Through the Looking Glass Children's Book Reviews

Science Comics: Dinosaurs - Fossils and Feathers

Science Comics: Dinosaurs - Fossils and Feathers

MK Reed
Illustrator:  Joe Flood 
Nonfiction graphic novel
For ages 9 and up
First Second, 2016   ISBN: 978-1626721432

All too often we humans think that we know all there is to know on a subject, only to discover that we were wrong. Over the centuries, time and time again ‘sure things’ that we have known about history and science have turned out to be ‘oops, we made a mistake.’

This scenario certainly applies to the study of dinosaurs. In ancient times, we thought that the skeletons of dinosaurs and other extinct animals where the remains of fantastical creatures like cyclops, griffins and dragons. We did not have the knowledge and tools then to understand what we were looking at.

During the Industrial Revolution people began to dig up coal, metal ore and stone; they dug canals, and built structures that required deep foundations. Occasionally during their excavations they found the remains of strange creatures that they did not recognize and could not explain, but there were people who wanted to understand what the creatures were.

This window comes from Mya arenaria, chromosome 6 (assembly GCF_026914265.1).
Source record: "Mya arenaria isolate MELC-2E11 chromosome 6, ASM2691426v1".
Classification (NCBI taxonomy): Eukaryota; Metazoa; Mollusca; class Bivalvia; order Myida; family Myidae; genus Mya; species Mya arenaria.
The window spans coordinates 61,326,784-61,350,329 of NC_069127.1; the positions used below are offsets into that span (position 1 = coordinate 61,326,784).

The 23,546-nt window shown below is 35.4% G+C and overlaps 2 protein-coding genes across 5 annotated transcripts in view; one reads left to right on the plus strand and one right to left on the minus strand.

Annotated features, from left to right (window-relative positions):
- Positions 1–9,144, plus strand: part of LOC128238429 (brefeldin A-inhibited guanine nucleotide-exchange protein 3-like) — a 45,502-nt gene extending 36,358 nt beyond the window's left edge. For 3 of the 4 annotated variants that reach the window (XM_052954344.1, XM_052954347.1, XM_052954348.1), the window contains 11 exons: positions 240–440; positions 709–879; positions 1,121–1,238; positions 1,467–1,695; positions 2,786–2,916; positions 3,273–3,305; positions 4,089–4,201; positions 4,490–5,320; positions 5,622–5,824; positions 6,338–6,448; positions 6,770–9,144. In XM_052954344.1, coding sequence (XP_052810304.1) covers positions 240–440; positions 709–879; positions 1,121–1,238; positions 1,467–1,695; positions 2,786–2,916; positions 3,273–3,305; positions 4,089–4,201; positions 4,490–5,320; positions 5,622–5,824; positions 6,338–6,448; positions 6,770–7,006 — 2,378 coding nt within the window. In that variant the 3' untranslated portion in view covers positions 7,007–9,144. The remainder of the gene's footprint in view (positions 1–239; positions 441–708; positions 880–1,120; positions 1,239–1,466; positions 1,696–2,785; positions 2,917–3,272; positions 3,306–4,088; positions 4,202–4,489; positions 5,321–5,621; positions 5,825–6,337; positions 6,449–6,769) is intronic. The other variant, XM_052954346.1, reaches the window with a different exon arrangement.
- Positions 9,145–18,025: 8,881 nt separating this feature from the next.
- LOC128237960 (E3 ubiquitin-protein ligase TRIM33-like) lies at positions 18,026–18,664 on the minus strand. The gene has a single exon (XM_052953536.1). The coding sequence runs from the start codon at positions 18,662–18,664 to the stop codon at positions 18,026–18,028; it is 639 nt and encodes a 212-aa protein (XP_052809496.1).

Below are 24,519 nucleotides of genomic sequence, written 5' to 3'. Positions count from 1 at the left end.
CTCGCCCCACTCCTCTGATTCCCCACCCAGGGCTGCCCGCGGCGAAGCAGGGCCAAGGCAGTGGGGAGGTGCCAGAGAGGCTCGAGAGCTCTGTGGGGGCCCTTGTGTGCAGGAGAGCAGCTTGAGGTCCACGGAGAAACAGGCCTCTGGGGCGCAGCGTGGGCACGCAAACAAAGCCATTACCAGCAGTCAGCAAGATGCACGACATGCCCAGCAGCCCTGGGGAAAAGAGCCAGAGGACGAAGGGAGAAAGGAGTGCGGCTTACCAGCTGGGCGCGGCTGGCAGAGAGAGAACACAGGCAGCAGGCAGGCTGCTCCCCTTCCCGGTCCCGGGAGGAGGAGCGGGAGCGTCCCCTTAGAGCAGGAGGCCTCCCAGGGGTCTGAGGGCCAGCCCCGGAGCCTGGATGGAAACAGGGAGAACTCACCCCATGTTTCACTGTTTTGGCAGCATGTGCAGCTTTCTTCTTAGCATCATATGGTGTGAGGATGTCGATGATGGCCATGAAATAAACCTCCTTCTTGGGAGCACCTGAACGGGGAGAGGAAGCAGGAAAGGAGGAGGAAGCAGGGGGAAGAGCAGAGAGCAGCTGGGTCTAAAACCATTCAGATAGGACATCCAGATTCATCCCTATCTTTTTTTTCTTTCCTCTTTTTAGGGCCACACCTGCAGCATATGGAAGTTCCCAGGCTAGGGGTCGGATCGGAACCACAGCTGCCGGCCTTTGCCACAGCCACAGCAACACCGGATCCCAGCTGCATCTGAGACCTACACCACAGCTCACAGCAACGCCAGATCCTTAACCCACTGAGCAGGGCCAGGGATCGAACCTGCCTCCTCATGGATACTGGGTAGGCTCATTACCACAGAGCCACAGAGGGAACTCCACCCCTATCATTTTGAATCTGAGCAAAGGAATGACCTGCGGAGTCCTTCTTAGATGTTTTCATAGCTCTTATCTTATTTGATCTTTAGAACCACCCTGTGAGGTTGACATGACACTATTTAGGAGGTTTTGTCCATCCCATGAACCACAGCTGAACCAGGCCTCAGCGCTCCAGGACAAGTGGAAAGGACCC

One of the people who found many dinosaur fossils was a woman called Mary Anning. She found the remains of a complete skeleton belonging to a creature that had a crocodile like skull, a tail, and fins like a dolphin. The skeleton eventually ended up in the British Museum and it was named Icthyosaurus. An Oxford professor called William Buckland saw the Icythosaur and he got to know Mary Anning. Together they made many discoveries, though Buckland rarely gave Mary the credit she was due for her finds and theories.

Unfortunately this sort of behavior was all too common amongst the men in the scientific community. One man in particular, Richard Owen, ruthlessly stole other people’s ideas and attacked the theories of other scientists. For example, Gideon Mantell, who found the first iguanodon remains, hypothesized that his find walked on its two back feet. Owen insisted that this idea was wrong and when the world saw statues of iguanodons at the Crystal Palace Exhibition, they were portrayed as being lizard-like creatures with a “plodding stance.”

Despite these rather shameful incidents, scientists began to discover that the dinosaurs that they thought were sluggish, slow moving, and slow thinking creatures were actually very different. Inspired by Darwin’s work on evolution, scientists began to look at the fossils in new ways and discovered that while some dinosaurs were indeed quadrupeds, some were bipedal. Some were carnivores and some were vegetarians. Many years later, as they studied the behavior of dinosaurs, scientist came to realize that some dinosaurs clearly demonstrated that they behaved in a way that would have been impossible for an ectothermic (coldblooded) animal, which therefore meant some dinosaurs were endothermic, or warm blooded. Just like us.

In this very special book M.K. Reed’s text and Joe Flood’s wonderful artwork is paired to show young (and not so young) readers how theories about dinosaurs changed over time. The story introduces us to famous people who made remarkable discoveries and who not only changed the way we think about dinosaurs, but who also changed the way in which we study science and learn about the world that we live in.